“Public health funerals” and “direct cremation”

A little known, but long-established area of funeral legislation that is becoming increasingly relevant

The parliamentary research paper on Key issues for the new Parliament 2015 identified Funerals and burial space as an important issue in the area of social change which should be addressed by the incoming administration. The paper noted that

“[t]he costs of a basic funeral have nearly doubled over the past ten years. Meanwhile, space for burials is becoming increasingly scarce. Can people afford the cost of dying, and even if they can, will there be space for a burial if this is what they choose?”

It cited a report published by the University of Bath in 2014 which found a small but notable increase in demand for “public health funerals” and commented that “[i]n light of ongoing issues with the Funeral Payments scheme, there is concern that local authorities may be required to provide more Public Health Funerals as the number of deaths per year rises”.

This post reviews the legislation associated with “public health” funerals (sometimes referred to, incorrectly, as “pauper’s funerals”), and the related, but much more recent practice of “direct cremation” or “direct disposal”.


Legislation in this area encompasses a spectrum of issues from those in which an executor cannot be identified, instances where there are insufficient funds for a funeral, to those making the deliberate choice of “direct cremation”. However, these are not mutually exclusive categories, such as in cases of intestacy where sufficient funds are available to cover the cost for a funeral, but no executor can be identified – circumstances for which the label “pauper’s funeral” is clearly a misnomer.

The treatment of a body prior to its final disposal is subject to a quasi-hierarchy of rights, based upon its ‘custody and possession’. This was summarized by Kennedy and Grubb (Kennedy, I and A Grubb (1989. Medical Law Text and Materials. London: Butterworths. 10) as:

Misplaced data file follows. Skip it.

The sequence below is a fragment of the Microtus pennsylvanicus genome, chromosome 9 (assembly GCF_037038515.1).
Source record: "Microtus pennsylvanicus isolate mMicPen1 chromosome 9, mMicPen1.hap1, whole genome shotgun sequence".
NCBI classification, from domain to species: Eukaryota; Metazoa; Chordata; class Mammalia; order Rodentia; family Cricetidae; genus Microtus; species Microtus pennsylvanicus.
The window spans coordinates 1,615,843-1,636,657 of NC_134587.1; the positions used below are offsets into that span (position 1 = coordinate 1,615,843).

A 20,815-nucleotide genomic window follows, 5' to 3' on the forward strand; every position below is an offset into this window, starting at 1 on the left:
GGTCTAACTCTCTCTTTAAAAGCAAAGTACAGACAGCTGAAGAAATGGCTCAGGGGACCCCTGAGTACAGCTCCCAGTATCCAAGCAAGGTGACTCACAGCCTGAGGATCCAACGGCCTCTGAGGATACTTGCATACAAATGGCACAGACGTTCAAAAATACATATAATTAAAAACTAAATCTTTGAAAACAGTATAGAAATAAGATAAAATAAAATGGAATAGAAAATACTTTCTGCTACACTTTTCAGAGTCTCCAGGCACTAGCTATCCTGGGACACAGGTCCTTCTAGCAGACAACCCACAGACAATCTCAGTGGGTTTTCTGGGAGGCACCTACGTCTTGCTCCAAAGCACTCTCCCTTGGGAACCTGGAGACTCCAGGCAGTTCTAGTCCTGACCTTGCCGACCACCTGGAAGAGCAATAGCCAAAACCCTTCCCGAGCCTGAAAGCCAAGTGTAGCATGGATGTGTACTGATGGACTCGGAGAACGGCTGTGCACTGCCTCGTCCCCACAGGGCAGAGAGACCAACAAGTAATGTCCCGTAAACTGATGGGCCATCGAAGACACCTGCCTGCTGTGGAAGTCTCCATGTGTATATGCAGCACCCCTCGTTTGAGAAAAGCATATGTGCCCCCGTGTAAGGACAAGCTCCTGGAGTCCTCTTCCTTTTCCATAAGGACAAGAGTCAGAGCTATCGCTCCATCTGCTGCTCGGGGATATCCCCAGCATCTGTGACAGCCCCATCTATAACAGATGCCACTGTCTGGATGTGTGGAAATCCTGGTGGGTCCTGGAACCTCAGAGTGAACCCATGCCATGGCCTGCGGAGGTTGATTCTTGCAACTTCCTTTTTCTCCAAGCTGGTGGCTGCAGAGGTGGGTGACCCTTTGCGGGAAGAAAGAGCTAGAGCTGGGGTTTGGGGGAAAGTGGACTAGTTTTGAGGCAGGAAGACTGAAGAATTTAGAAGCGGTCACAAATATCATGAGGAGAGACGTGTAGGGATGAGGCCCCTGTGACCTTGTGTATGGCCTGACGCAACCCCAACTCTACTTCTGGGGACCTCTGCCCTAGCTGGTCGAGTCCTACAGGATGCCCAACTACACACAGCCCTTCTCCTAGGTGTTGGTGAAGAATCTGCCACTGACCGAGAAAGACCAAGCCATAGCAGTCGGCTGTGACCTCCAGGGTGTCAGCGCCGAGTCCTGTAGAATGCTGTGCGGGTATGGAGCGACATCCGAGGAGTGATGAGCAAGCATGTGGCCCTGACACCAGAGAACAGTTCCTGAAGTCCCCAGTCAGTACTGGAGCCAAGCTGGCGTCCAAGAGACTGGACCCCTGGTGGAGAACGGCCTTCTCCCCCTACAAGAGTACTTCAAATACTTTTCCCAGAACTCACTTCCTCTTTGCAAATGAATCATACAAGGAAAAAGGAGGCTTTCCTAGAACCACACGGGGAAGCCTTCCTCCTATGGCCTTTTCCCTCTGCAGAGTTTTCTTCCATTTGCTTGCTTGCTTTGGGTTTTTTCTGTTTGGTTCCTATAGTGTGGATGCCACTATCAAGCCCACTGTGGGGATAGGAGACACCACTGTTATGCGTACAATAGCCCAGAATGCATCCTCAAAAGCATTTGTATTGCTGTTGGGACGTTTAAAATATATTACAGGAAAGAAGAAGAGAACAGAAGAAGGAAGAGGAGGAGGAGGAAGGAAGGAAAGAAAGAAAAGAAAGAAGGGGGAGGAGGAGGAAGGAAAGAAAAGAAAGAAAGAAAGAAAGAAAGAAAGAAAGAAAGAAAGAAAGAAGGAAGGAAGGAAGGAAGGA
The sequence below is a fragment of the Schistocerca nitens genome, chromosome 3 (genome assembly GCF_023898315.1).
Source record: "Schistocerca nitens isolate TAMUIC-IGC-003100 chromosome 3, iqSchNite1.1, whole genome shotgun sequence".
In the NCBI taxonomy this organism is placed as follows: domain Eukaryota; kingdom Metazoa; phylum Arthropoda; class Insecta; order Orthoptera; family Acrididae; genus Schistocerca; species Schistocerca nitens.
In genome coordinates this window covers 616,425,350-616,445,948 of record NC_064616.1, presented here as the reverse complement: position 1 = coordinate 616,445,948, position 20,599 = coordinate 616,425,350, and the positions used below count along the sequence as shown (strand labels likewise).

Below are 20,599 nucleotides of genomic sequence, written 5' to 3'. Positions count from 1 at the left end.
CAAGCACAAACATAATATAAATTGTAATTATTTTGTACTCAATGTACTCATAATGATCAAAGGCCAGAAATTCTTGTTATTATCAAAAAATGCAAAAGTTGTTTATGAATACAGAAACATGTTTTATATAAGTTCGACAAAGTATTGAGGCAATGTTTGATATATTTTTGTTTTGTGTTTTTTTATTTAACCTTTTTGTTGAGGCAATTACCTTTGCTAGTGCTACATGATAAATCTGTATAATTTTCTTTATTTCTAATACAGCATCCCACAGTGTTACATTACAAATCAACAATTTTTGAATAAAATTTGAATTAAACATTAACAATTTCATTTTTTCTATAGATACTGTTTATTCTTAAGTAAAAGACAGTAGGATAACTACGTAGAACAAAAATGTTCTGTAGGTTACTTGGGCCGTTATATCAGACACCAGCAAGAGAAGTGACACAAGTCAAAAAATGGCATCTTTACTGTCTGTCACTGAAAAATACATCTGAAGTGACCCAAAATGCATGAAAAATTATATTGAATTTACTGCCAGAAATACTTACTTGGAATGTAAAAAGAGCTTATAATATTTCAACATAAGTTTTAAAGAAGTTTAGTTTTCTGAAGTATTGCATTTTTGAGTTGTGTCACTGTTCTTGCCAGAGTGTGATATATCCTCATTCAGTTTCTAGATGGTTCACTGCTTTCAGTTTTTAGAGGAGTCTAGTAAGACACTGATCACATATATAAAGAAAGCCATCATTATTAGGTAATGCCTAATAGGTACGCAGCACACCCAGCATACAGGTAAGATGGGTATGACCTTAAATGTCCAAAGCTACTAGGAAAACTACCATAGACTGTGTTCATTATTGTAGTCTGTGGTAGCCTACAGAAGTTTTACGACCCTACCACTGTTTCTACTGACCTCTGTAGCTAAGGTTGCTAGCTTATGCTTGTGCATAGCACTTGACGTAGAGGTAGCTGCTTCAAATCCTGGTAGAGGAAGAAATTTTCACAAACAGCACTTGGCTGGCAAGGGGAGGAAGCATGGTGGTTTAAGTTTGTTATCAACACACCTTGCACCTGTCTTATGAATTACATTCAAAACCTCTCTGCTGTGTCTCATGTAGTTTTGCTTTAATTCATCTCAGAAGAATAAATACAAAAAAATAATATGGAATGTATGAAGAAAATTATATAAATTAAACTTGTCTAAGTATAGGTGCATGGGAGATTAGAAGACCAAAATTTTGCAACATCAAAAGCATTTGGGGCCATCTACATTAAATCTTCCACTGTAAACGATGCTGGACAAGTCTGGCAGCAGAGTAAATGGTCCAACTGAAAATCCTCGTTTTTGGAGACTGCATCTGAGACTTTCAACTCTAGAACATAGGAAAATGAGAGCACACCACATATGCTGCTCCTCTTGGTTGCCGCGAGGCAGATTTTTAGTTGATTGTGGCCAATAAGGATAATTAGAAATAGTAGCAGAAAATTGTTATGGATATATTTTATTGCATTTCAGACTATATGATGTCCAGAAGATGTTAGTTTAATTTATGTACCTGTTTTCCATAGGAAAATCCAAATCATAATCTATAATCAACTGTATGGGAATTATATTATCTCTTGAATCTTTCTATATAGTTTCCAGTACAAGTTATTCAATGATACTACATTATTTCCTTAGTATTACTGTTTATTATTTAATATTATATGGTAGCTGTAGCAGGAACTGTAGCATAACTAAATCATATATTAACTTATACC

“‘the person who has actual physical custody of the body has lawful possession (and the duty of disposal) of it until someone with a higher right (e.g. an executor or parent) claims the body … In the absence of the executors there is a common law duty to see that the body is buried and the person lawfully in possession is normally the occupier of the premises where the body lies, or the person who has the body”.

This quasi-hierarchy relies upon a number common law and statutory provisions, and operates by default; it therefore cannot be regarded strictly as a ‘stand-alone’ hierarchy. Furthermore, in Oldham Metropolitan Borough Council & Ors v Robin Makin & Ors [2017] EWHC 2543 (Ch), using of existing provisions within the Senior Courts Act 1981 to direct precisely how the deceased’s body was to be disposed of, including whether music could be played during the cremation, Sir Geoffrey Vos placed the High Court at the head of the quasi-hierarchy of rights relating to the treatment of a body prior to its final disposal.

Public health funerals

Section 46(1) Public Health (Control of Disease) Act 1984 places a duty on local authority:

“to cause to be buried or cremated the body of any person who has died or been found dead in their area, in any case where it appears to the authority that no suitable arrangements for the disposal of the body have been or are being made otherwise than by the authority”.

Section 46(2) extends this to any council which is the local authority for the purposes of the Local Authority Social Services Act 1970 with regard to any deceased person who immediately before his death was being provided with accommodation under Part III of the National Assistance Act 1948 by, or by arrangement with, the council or was living in a hostel provided by the council under section 29 of that Act.